With stress, your muscles tense up and release their (physical and chemical) tension when the stress subsides. Chronic Stress causes the muscles in your body to be in a more or less constant state of preparedness. When muscles are taut for extremely long periods of time, it can activate other reactions in the body and even activate stress-related disorders. As an example, both tension headaches and migraines are connected to prolonged muscle tension in the area of the shoulders, neck and head.
As lying contributes to your stress level, and you consciously or unconsciously, do it many times throughout the day, you should sincerely consider the impact of your lies and secrets. The harm as stated above, is obvious, but it readily exists in the numerous health issues you potentially will encounter throughout your daily life.
Cost to your health
Most people can easily recall when they told a lie, or when the lie just needed to be kept secret. You may recall feeling stressed, as if you had to second-guess yourself on the subject every time it is brought up. Even more stressful, what was supposed to have been forgotten may now overwhelm your thoughts despite your best efforts to forget “it”.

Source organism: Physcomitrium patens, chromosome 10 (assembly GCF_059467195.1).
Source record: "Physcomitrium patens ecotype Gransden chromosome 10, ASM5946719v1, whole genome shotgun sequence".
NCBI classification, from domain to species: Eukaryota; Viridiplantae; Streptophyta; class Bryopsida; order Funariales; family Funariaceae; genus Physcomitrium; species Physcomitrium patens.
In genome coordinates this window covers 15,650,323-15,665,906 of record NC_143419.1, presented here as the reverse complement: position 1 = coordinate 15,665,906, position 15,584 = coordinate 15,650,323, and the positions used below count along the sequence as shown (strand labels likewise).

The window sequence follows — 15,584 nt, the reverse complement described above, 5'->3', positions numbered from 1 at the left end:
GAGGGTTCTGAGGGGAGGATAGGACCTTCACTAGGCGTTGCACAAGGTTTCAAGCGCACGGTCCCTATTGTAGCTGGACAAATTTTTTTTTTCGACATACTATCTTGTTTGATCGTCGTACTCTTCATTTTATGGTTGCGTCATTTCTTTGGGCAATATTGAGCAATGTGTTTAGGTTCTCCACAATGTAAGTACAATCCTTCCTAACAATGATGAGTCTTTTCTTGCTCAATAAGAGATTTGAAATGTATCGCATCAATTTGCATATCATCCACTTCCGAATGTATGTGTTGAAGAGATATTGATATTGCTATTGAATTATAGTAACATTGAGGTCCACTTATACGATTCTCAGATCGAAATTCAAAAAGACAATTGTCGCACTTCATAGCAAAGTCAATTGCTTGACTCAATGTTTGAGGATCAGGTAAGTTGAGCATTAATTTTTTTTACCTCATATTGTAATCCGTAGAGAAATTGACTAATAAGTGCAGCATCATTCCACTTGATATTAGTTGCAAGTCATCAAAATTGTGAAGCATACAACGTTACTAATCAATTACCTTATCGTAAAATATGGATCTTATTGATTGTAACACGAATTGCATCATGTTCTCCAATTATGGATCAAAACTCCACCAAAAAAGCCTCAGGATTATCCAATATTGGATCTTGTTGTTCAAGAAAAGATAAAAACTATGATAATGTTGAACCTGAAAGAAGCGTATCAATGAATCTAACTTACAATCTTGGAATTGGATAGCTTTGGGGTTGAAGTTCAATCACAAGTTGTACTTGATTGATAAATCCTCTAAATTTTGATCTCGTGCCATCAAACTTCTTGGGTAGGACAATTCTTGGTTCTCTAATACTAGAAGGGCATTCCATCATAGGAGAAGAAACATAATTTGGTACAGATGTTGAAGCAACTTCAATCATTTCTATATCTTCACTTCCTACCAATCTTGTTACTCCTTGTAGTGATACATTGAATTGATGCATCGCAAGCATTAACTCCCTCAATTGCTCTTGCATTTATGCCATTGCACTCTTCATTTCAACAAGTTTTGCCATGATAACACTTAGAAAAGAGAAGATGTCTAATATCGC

Psychology researchers at the University of Notre Dame did a 10-week study on a group of 110 individuals, half of which were asked not to lie, and the other half simply told to keep track of how many times they lied.

The researchers tracked each participant’s mental and physical health with questionnaires, using a lie detector test to verify truthfulness. They also observed changes in the quality of each participant’s relationship.

Surprisingly, not only did both groups reduce their occurrence of lying, with the “no-lie” group showing the most drastic reduction, but also each group had mental and physical health improvement of a similar degree.

It is theorized that much of the health benefits were derived from the belief that “telling the truth” has on relationships, but lying and concealing secrets conversely proliferates stress.David Eagleman, a neuroscientist at the University of Texas has found that secrets lead to cognitive dissonance, a mental incongruence that requires an unhealthy amount of negative mental energy to maintain.